My recent article on how a reader had bank accounts tied up incorrectly over state tax (that was not due) is at https://www.garyascott.com/archives/2003/10/31/933/
A reader here shows how to avoid this happening to you when he wrote:
“Hi Gary, As a tax preparer, I have run into states incorrectly assessing taxes because an IRS return showed an address in that state several times in the past, with my clients. Here is an easy solution, and perhaps you will want to share this with all your subscribers.
“Because the IRS shares information with all state revenue authorities, it is prudent for a taxpayer to familiarize him/herself with the tax laws (for individuals) of the state shown on the federal return as the taxpayer's address, and ALWAYS file a state tax return to that state, even when not a resident of that state, and even when not technically required to do so. Simply file a non-resident state return, report all your income that you reported on your federal return, and then show that all (or most) of it was non-taxable to the state in question, therefore resulting in no tax due to that state. This then gives notice to the state that the taxpayer was a non-resident, and therefore owes no taxes to the state. This is, of course, a courtesy to the state, and shows respect to the state, and, more importantly, will probably pre-emt any potential adverse action against the taxpayer by the state. It also serves as an estoppel against any illegal adverse action the state may decide to take in future years. It is preventative in nature. Even though it may cost a few extra bucks to file a non-resident state tax return, it can save an awful lot of headaches in the future. And taxpayers who file their federal return using an address in a state that doesn't have an individual income tax can skip this entirely. There are currently nine states that do not have an individual income tax. Ciao”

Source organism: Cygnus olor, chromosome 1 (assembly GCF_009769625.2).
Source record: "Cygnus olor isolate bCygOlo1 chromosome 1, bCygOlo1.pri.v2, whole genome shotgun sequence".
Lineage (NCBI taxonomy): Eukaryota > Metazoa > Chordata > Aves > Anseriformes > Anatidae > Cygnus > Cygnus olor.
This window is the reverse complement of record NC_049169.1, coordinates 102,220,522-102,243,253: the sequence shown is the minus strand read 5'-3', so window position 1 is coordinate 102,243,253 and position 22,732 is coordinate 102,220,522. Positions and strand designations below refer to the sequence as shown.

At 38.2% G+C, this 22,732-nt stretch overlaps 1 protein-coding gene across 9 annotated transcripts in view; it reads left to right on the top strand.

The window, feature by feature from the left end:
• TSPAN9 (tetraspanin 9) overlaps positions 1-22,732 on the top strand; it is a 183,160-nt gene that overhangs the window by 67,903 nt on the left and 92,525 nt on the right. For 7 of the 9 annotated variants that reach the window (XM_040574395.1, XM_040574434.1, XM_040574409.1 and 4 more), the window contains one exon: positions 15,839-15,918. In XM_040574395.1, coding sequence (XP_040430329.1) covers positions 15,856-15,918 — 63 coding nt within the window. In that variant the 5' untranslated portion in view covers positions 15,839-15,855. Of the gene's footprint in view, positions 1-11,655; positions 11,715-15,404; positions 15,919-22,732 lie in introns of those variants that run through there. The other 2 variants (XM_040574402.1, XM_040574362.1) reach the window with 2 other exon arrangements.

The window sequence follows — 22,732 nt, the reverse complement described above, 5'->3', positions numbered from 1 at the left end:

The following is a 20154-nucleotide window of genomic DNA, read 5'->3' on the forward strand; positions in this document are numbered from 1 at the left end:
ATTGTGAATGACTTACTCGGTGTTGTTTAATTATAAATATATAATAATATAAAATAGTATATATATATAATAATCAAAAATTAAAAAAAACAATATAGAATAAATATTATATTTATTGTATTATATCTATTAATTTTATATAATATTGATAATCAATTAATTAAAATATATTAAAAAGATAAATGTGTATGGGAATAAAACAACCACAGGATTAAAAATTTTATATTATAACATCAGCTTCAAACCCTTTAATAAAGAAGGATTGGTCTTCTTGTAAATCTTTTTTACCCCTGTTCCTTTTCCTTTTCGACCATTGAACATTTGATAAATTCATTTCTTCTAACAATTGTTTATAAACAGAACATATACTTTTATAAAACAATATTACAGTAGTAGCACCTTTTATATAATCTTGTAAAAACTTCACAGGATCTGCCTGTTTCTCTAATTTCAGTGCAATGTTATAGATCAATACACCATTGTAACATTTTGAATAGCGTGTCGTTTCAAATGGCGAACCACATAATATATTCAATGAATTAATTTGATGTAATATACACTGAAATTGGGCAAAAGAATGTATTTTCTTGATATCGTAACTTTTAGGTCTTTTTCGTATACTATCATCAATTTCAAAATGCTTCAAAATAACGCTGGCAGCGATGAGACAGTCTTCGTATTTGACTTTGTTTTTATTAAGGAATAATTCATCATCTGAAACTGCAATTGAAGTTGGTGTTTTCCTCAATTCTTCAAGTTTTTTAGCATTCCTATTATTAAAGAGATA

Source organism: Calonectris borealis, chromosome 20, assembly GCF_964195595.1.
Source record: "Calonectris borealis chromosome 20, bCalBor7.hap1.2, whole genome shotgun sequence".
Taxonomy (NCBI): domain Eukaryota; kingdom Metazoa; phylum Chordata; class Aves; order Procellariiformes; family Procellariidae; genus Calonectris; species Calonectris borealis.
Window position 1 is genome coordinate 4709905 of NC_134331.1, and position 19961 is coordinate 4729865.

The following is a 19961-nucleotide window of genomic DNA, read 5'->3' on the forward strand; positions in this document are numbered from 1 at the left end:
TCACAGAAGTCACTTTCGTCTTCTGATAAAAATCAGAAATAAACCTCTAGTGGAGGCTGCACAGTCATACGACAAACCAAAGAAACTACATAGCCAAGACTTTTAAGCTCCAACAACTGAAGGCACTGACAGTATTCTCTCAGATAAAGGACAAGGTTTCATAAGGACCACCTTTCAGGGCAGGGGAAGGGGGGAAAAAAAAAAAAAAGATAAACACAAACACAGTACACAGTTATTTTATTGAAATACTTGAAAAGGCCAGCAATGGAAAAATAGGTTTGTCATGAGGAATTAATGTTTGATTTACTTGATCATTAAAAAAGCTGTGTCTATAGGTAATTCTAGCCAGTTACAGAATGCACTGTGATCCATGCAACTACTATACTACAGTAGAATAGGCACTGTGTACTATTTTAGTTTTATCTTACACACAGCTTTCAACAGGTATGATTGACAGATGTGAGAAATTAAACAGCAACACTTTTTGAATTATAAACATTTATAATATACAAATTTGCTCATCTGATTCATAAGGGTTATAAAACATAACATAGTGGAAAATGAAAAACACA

So readers beware. If you file taxes from a state where you are not resident and if that state imposes income tax, follow the advice above or you could be incorrectly taxed and in for red tape at the best. Another way to resolve this is to avoid banking in that state and even better bank aboard.
Monday’s message shows with the crashing U.S. dollar why it is even more important reason to bank abroad now.
Until then, good banking to you.